Unlike Socrates who suggested that citizens could vote with their feet, we cannot escape the Internet and the whack a mole the government permits. It can't be said that we should just move to another country as Plato writes in the Crito.
So I would beg pardon here-I do not feel that it should be necessary for artists to tell the Congress what would be acceptable in the way of parameters for "notice and stay down", at least not initially. I think artists have the undisputed right to ask-actually to demand-of the Congress, what was their intention?
The safe harbor is the government's law. They wrote it. They voted for it. They represented voters when they did so. They presumably have some idea what it is supposed to mean. Many who voted for it are still in the Congress. Isn't the place to start a coming clean about what Congress intended? Why should artists have to tell the Congress what the Congress's intention was?
If it was the intention of the Congress (and President Clinton who signed the law) that the current state of whack a mole was the plan all along, then let them say that--and perhaps more importantly, point to where they told the electorate that was their intention at the time the DMCA was passed in the Congress and signed into law.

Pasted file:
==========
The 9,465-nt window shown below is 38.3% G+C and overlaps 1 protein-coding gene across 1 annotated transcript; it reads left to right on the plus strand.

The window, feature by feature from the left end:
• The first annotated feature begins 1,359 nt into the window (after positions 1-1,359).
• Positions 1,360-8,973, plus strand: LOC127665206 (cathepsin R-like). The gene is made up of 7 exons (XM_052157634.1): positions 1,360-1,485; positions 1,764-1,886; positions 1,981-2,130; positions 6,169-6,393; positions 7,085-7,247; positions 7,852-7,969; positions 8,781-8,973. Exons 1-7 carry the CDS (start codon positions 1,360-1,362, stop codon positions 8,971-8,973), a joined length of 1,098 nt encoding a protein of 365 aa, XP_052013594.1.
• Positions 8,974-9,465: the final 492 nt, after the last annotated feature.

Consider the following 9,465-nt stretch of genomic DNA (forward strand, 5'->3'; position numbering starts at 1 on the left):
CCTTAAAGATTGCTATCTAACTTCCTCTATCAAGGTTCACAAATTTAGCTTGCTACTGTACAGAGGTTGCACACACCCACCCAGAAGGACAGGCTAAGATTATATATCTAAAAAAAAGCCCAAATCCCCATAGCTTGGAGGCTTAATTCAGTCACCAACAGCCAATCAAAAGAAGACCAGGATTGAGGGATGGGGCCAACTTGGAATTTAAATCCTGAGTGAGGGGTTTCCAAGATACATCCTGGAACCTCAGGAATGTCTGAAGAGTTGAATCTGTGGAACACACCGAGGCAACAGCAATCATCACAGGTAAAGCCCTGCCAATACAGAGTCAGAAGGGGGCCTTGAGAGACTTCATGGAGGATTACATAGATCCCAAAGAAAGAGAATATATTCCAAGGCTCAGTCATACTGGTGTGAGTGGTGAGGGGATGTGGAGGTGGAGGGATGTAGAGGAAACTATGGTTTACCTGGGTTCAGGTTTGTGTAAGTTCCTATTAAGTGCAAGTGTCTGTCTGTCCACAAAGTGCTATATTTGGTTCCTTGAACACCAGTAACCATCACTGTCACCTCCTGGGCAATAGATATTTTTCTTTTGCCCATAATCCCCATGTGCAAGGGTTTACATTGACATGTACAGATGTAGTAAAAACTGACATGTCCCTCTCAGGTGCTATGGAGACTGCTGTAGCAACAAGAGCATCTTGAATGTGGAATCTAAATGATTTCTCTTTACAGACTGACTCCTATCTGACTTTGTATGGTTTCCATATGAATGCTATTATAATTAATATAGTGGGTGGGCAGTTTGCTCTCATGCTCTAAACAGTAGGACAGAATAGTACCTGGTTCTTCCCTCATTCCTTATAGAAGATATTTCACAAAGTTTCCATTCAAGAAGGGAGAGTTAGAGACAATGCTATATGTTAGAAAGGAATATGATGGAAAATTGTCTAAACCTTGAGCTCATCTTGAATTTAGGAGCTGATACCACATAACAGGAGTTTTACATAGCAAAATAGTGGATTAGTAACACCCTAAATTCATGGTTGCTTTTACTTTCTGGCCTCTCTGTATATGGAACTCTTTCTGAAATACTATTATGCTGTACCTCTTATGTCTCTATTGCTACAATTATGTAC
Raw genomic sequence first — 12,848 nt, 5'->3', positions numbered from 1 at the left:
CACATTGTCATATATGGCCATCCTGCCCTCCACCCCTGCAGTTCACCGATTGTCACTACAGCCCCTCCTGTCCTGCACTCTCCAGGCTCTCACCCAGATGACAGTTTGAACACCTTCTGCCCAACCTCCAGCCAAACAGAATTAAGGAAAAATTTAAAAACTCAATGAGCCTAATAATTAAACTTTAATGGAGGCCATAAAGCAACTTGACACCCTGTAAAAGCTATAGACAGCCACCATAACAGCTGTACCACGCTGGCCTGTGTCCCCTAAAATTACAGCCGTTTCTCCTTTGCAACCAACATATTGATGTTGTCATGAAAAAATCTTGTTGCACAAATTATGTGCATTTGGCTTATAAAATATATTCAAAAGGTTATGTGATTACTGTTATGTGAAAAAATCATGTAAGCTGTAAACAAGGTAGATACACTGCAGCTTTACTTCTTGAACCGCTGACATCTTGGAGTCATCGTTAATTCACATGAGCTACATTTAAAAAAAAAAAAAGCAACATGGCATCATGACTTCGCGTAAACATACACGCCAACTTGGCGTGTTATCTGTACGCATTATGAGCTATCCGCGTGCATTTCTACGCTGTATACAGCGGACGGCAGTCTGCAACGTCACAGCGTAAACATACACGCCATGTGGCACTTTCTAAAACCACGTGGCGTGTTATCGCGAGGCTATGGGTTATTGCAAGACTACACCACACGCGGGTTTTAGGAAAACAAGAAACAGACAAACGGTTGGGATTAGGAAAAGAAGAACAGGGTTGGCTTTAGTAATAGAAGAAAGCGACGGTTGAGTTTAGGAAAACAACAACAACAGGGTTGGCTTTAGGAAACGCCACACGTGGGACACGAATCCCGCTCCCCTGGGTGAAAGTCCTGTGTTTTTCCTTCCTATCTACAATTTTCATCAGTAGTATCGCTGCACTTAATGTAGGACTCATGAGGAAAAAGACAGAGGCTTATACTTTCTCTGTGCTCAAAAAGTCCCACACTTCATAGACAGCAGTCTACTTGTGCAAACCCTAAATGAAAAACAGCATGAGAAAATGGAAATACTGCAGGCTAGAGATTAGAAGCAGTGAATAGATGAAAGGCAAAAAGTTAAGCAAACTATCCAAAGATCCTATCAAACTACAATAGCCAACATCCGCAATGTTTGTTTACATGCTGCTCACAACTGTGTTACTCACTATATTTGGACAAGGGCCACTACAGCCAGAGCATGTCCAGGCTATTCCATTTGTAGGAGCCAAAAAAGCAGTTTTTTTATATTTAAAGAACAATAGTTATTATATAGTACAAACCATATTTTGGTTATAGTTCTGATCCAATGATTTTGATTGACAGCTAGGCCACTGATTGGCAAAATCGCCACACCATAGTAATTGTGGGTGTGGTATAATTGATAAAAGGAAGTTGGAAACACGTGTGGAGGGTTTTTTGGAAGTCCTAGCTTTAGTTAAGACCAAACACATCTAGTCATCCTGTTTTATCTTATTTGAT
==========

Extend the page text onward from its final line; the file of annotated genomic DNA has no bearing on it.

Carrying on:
Google is on track to receive over 350 million take down notices this year alone. If this was the Congressional intention, then let them say that. If their intention was there should be no upper limit on the number of takedown notices any one company could receive in a year, then let them say that. And explain themselves.
And let's be clear-Google does not appear to view these hundreds of millions of notices as a design defect, although that would be a perfectly reasonable conclusion. One has to believe that if a company the size of Google viewed 100s of millions of notices as a problem, they could fix that problem. They haven't. In fact the number of notices grows exponentially every year. Perhaps they view 100s of millions of notices as a feature set.
What is the intention of justice? That the guilty are proven guilty. But if lawmakers won't tell us what it means to be guilty much less prosecute the politically connected wrongdoers, then what justice is that?
Notice and staydown is a reasonable reaction to whack a mole, and one that is entirely consistent with the original intent of the DMCA notice and takedown regime. You would think that the government would be leading the charge.